Does ammonia trigger hyperventilation in the elasmobranch, Squalus acanthias suckleyi?

Gudrun De Boeck, Chris M. Wood

Research output: Contribution to journalArticlepeer-review

11 Scopus citations


We examined the ventilatory response of the spiny dogfish, to elevated internal or environmental ammonia. Sharks were injected via arterial catheters with ammonia solutions or their Na salt equivalents sufficient to increase plasma total ammonia concentration [TAmm]a by 3-5 fold from 145±21μM to 447±150μM using NH4HCO3 and a maximum of 766±100μM using (NH4)2SO4. (NH4)2SO4 caused a small increase in ventilation frequency (+14%) and a large increase in amplitude (+69%), while Na2SO4 did not. However, CO2 partial pressure (PaCO2) also increased and arterial pHa and plasma bicarbonate concentration ([HCO3-]a) decreased. NH4HCO3 caused a smaller increase in plasma ammonia resulting in a smaller but significant, short lived increases in ventilation frequency (+6%) and amplitude (36%), together with a rise in PaCO2 and [HCO3-]a. Injection with NaHCO3 which increased pHa and [HCO3-]a did not change ventilation. Plasma ammonia concentration correlated significantly with ventilation amplitude, while ventilation frequency showed a (negative) correlation with pHa. Exposure to high environmental ammonia (1500μM NH4HCO3) did not induce changes in ventilation until plasma [TAmm]a increased and ventilation amplitude (but not frequency) increased in parallel. We conclude that internal ammonia stimulates ventilation in spiny dogfish, especially amplitude or stroke volume, while environmental ammonia only stimulates ventilation after ammonia diffuses into the bloodstream.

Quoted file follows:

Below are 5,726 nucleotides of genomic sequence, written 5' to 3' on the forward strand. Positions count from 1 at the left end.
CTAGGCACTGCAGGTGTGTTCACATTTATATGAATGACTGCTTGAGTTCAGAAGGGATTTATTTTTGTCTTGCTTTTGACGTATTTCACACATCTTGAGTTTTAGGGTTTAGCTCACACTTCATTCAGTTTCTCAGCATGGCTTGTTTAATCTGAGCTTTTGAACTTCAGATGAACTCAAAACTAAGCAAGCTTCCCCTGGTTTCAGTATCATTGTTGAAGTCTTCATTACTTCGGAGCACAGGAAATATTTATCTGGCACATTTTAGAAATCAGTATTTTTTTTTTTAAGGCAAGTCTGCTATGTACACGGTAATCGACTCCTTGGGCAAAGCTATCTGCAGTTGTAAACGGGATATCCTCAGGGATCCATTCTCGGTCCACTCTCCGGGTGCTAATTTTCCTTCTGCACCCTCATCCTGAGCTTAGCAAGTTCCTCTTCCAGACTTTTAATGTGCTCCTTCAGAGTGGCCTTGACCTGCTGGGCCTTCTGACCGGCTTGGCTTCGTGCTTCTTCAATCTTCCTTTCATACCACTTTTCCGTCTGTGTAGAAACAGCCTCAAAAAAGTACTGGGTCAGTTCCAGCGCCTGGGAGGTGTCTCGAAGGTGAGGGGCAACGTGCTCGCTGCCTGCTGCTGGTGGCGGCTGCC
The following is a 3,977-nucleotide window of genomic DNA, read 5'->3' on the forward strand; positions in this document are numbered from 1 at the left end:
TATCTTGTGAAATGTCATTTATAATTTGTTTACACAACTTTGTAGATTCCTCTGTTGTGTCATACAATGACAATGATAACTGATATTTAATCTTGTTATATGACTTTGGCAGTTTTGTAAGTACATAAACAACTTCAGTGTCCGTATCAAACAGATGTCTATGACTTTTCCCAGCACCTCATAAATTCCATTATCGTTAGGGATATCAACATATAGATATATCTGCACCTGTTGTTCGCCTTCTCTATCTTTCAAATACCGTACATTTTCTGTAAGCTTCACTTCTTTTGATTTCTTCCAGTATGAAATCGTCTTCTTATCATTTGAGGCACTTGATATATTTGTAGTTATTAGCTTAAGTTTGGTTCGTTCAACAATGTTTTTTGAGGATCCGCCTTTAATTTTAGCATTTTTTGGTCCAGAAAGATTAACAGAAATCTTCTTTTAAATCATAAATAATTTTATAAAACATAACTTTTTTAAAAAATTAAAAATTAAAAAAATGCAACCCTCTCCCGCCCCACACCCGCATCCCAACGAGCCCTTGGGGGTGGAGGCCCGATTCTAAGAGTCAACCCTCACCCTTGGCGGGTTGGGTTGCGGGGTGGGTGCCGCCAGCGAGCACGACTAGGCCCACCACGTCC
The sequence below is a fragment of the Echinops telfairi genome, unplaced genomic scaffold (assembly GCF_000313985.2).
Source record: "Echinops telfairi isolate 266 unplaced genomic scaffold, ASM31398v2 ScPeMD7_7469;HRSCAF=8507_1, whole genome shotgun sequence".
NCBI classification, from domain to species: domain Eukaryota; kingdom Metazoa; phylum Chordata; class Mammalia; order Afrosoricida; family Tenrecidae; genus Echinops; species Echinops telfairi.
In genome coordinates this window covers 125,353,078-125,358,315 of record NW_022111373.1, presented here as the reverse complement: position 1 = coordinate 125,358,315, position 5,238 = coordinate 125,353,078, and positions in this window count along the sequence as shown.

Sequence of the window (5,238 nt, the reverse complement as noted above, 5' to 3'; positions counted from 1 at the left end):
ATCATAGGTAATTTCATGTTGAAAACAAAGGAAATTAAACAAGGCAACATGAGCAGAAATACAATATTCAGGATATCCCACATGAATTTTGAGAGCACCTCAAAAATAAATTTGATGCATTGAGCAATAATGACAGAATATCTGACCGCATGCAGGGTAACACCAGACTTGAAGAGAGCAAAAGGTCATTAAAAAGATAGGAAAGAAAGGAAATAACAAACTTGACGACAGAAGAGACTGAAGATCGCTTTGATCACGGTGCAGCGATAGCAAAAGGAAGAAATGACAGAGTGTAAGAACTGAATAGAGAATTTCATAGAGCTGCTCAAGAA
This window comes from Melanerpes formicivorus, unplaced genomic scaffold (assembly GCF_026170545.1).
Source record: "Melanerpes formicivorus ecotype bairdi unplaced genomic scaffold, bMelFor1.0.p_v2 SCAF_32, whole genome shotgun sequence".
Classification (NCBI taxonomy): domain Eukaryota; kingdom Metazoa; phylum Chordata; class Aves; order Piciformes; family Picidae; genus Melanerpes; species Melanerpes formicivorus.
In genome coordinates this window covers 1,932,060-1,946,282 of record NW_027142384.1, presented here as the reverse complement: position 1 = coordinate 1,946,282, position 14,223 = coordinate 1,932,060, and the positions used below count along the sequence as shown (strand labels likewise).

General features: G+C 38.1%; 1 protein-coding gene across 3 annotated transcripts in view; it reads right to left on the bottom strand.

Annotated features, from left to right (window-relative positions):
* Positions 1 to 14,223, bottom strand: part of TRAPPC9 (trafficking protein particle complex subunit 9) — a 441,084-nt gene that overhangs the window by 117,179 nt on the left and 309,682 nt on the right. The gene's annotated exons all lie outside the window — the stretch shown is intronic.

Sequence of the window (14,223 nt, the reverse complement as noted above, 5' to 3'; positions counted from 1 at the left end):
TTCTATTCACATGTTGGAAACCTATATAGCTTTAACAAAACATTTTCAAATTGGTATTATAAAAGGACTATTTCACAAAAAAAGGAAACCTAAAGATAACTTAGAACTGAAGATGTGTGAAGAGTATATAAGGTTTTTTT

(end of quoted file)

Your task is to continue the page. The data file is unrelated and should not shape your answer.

Original languageEnglish (US)
Pages (from-to)25-35
Number of pages11
JournalRespiratory Physiology and Neurobiology
StatePublished - Jan 5 2015


  • Ammonia
  • Dogfish
  • Respiration
  • Respiratory gas
  • Shark
  • Ventilation

ASJC Scopus subject areas

  • Physiology
  • Pulmonary and Respiratory Medicine
  • Neuroscience(all)


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